Yesterday I stepped into adulthood: I pre-ordered a round challah from the Gelson’s bakery. As I ordered on the phone, I lingered over the idea of ordering my favorite, one with sweet raisins dotting the soft, airy middle, but resisted and instead asked for plain, what my boys like best.
Of course, our older son won’t be having any challah with us. He is in Eugene, finally released from the confines of pandemic shutdown with his parents and brother, only to have to lock himself in with his roommates to avoid unbreathable air from nearby fires. We are now familiar with the government’s Air Quality Index. He texted me today: “70 air quality this morning!” Seventy is almost “healthy,” down from an off-the-scale high of 496! I reply, “Woot woot! Just in time for the freakin new year…things are looking up!”
Such promising news prompts me to search Yelp for take-out/delivery brisket near him, hoping to delight him with a favorite taste of the Jewish new year. The best I can find is a food truck, and I direct him to its location. I say, take your friends, my treat. Only later does he ask me when is Rosh Hashana, not realizing that my offer relates to it beginning today. Who can blame him? Does anyone really know what day or month it is?
His younger brother, adjusting to life as the only child home — which means home all the time with his parents — asks if he can go to his friend’s house tonight to hang out in the backyard.
I pause to think. Friends are important. Especially in this remote year. Then, to make his case, he says, “I’m just not religious.”
He knows that this assertion will be met with a lecture, or what I think of as parental wisdom. I say, “You don’t have to believe in God. It’s about the ritual, and the communal self-reflection, and asking yourself what kind of a world you would like to live in, and how can we help create that in the coming year.”
I know this must sound like “mwa mwa mwa mwa,” but I also know this: This child is a close listener. He misses nothing. I have sighed at my desk across the long hall that separates where I do my work from where he is doing virtual school, and his voice has returned to me with a gentle, “Mom? Are you okay?” He hears what I am telling him. I know it sticks.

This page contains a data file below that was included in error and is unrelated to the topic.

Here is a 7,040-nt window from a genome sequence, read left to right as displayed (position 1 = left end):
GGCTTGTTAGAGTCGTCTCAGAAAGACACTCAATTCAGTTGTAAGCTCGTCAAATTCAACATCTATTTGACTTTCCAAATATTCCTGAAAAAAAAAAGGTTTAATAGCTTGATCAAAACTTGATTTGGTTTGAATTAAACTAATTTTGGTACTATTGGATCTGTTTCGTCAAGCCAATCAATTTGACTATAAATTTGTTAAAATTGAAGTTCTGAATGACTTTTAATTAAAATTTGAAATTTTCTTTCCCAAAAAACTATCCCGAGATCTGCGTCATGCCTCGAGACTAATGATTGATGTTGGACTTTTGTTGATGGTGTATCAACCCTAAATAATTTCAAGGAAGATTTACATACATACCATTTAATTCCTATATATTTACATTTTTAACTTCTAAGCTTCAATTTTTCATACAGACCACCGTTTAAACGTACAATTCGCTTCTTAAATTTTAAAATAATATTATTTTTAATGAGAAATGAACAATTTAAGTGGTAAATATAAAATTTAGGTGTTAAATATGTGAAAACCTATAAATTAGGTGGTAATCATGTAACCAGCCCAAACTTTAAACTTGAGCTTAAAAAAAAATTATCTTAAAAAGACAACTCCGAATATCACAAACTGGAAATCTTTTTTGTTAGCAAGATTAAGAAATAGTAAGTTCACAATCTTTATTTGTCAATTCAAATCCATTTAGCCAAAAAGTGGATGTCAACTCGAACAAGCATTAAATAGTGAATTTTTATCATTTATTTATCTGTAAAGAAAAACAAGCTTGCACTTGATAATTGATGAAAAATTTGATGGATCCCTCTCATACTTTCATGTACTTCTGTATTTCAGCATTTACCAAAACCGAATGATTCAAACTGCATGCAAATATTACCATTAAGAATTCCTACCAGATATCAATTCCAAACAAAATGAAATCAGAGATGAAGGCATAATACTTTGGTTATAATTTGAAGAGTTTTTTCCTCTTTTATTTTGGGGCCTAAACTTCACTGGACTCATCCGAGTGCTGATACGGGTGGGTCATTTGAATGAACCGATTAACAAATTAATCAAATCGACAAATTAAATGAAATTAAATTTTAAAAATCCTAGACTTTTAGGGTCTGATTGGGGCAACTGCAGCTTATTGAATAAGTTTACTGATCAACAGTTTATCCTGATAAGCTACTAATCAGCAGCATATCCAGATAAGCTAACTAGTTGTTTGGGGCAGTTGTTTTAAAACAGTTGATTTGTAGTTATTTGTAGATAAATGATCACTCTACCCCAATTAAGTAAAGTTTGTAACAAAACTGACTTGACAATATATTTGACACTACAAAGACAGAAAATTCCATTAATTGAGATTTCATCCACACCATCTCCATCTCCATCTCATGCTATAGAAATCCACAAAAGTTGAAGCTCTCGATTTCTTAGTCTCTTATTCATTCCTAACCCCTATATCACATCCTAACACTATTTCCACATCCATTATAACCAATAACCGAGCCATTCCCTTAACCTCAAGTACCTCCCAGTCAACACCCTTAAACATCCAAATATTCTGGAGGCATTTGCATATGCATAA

“Sure, you can be with friends tonight.” But I issue an asterisk: in non-pandemic years you will have dinner with your family on Rosh Hashanah. Also, I tell him I will send him with some apples and honey and, yes, some of the plain challah I’ve ordered, and to make sure he remembers the meaning of all this sweetness.
Before I run out to the bakery to pick up the challah, the doorbell rings with what I can only describe as a New Year’s miracle: a friend bearing a Rosh Hashanah gift bag — yellow tulips, sweet apples, a jar of honey, and a challah fresh-baked from her oven. She is a talented chef and hostess, and I know she feels the loss of being able to gather loved ones around her table and nurture and nourish them. I see how she created a new outlet to express her love, and that we are her lucky recipients.
Two challahs; it’s as if abundance multiplies itself! As I head to the store I wonder if there’s anyone without? I call one friend to see if she’s in need. Nope, challah abundance everywhere.
At the bakery I run into friends who are also there for challahs. The challah line is the only place we will gather in person this Rosh Hashanah.
I give my name to the bakery man, and as he searches for my plain challah — the very last one — I share with my friends how proud I was to have acted like my mother and mother-in-law rather than the juvenile I usually am in these matters. I had assumed everyone was more grown up than I, but it turns out I’m not the only late bloomer. One of them had not pre-ordered; she was stuck, unhappily, with raisins.
When the bakery man comes with my plain challah, we already know this was meant to be. The trade is made. He brings me her raisin challah that is so warm from the oven he advises me not to seal the bag yet. As I go to check out, Maria calls to say Happy New Year. Miracles multiply.
Both challahs sit side by side on the kitchen counter now, tempting me. In a little while, we will send our son off to his friend’s house with some of the tastes he loves, symbols of rituals that he may come around to some later day or year. Christopher and I will head to my parents’ house, and along with my sister and niece, we will sit outside on either end of a table recently wiped of ash, and taste the sweetness of choosing to be together, of everyone getting a little something they wanted, and pray for a new year with the healing and repair the world so deserves.